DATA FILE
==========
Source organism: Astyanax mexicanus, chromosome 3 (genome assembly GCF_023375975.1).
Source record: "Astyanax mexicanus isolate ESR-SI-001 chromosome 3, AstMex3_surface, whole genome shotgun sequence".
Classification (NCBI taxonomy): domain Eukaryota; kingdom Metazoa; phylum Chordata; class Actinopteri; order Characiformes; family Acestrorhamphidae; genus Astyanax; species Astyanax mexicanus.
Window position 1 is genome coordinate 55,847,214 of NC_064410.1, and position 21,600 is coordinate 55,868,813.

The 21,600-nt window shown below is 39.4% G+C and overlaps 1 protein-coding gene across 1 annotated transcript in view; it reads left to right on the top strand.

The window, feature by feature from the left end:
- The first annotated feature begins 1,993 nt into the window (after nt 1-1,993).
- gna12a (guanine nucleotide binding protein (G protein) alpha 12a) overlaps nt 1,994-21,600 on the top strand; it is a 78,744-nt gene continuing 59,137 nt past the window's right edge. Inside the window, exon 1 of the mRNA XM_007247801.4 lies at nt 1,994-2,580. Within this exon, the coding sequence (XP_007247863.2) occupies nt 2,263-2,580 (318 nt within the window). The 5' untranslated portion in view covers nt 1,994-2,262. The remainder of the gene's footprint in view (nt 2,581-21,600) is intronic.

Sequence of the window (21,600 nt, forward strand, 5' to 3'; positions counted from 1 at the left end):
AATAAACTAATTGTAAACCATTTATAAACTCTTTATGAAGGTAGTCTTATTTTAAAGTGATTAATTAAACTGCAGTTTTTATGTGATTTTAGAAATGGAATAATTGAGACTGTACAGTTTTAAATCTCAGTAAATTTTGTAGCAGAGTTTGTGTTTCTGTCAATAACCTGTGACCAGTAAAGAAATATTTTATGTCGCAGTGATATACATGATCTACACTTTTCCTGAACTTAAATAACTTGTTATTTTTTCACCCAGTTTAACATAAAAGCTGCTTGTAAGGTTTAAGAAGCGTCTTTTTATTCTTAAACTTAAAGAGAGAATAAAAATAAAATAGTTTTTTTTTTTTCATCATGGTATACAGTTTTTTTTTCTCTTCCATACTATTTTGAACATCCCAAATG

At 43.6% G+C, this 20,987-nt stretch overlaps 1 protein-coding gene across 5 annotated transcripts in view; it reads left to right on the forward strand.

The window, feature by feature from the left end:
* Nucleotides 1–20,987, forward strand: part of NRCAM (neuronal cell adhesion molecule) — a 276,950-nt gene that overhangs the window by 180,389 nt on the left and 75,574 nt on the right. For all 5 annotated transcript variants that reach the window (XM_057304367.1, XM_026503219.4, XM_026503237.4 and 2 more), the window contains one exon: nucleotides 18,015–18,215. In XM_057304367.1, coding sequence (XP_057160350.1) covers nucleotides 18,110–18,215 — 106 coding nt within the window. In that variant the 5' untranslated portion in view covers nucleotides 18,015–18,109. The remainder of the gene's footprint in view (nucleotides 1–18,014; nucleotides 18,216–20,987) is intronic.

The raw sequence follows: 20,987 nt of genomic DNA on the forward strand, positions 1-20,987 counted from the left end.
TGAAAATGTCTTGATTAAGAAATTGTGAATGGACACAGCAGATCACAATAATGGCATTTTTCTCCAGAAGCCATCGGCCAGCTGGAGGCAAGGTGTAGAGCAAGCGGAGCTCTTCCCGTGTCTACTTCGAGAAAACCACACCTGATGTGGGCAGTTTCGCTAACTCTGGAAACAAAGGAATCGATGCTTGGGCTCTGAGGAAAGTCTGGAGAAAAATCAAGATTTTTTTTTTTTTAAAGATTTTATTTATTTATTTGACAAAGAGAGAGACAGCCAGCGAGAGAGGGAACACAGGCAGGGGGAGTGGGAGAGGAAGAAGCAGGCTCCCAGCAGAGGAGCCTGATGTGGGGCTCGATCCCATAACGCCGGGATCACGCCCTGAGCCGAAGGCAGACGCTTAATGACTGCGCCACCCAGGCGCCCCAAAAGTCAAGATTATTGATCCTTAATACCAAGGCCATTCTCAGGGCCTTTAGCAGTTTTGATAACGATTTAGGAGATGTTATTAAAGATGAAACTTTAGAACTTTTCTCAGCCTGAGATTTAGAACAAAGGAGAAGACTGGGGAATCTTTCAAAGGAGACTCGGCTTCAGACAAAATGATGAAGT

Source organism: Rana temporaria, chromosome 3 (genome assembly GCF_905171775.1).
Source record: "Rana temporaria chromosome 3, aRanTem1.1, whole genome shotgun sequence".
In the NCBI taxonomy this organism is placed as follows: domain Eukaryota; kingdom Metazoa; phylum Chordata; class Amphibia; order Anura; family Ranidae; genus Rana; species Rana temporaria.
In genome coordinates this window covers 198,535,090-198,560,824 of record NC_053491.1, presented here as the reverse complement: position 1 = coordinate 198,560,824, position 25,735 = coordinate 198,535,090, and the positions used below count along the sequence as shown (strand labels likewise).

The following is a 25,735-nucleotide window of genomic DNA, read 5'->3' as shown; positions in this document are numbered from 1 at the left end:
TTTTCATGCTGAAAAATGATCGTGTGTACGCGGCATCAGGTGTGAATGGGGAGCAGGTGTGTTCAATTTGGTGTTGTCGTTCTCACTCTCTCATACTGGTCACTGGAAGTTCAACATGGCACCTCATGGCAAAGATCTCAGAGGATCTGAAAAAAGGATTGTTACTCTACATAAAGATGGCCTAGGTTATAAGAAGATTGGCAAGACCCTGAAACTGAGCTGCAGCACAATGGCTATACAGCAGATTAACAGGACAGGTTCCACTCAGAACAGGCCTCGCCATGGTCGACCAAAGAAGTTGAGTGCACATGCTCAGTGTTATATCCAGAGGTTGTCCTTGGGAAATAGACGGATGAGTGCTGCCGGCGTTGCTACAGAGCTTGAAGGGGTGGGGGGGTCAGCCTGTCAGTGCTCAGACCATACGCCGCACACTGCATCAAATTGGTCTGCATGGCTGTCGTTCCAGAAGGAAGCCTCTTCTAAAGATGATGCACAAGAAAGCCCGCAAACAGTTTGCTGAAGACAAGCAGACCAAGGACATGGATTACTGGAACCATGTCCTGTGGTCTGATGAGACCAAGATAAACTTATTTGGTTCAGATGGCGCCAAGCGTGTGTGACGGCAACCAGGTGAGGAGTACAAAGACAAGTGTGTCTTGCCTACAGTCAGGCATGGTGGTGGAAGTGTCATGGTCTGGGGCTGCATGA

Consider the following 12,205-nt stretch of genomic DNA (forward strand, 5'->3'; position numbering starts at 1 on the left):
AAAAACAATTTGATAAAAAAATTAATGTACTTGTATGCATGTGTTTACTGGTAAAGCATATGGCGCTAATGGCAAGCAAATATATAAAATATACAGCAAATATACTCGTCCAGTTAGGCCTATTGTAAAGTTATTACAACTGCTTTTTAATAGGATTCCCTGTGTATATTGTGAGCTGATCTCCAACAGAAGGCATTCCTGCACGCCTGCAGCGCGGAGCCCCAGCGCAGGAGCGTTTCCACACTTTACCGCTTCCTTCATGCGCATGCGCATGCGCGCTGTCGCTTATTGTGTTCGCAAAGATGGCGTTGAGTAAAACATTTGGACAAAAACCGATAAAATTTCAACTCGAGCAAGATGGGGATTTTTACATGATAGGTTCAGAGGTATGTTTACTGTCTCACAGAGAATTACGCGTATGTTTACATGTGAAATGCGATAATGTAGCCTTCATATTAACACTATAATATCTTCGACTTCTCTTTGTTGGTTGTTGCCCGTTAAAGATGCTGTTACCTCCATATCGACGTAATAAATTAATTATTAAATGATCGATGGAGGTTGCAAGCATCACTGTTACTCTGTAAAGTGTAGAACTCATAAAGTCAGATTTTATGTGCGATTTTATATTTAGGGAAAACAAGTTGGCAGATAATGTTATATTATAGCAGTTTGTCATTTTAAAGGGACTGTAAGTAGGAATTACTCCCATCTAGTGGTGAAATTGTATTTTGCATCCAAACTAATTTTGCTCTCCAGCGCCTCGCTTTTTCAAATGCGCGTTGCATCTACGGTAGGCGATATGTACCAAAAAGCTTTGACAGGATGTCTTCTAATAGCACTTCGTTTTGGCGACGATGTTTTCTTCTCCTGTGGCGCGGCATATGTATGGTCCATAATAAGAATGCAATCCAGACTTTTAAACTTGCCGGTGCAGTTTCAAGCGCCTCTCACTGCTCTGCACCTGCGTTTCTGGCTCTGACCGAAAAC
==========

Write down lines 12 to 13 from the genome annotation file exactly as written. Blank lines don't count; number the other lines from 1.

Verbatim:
The window, feature by feature from the left end:
* Nucleotides 1–20,987, forward strand: part of NRCAM (neuronal cell adhesion molecule) — a 276,950-nt gene that overhangs the window by 180,389 nt on the left and 75,574 nt on the right. For all 5 annotated transcript variants that reach the window (XM_057304367.1, XM_026503219.4, XM_026503237.4 and 2 more), the window contains one exon: nucleotides 18,015–18,215. In XM_057304367.1, coding sequence (XP_057160350.1) covers nucleotides 18,110–18,215 — 106 coding nt within the window. In that variant the 5' untranslated portion in view covers nucleotides 18,015–18,109. The remainder of the gene's footprint in view (nucleotides 1–18,014; nucleotides 18,216–20,987) is intronic.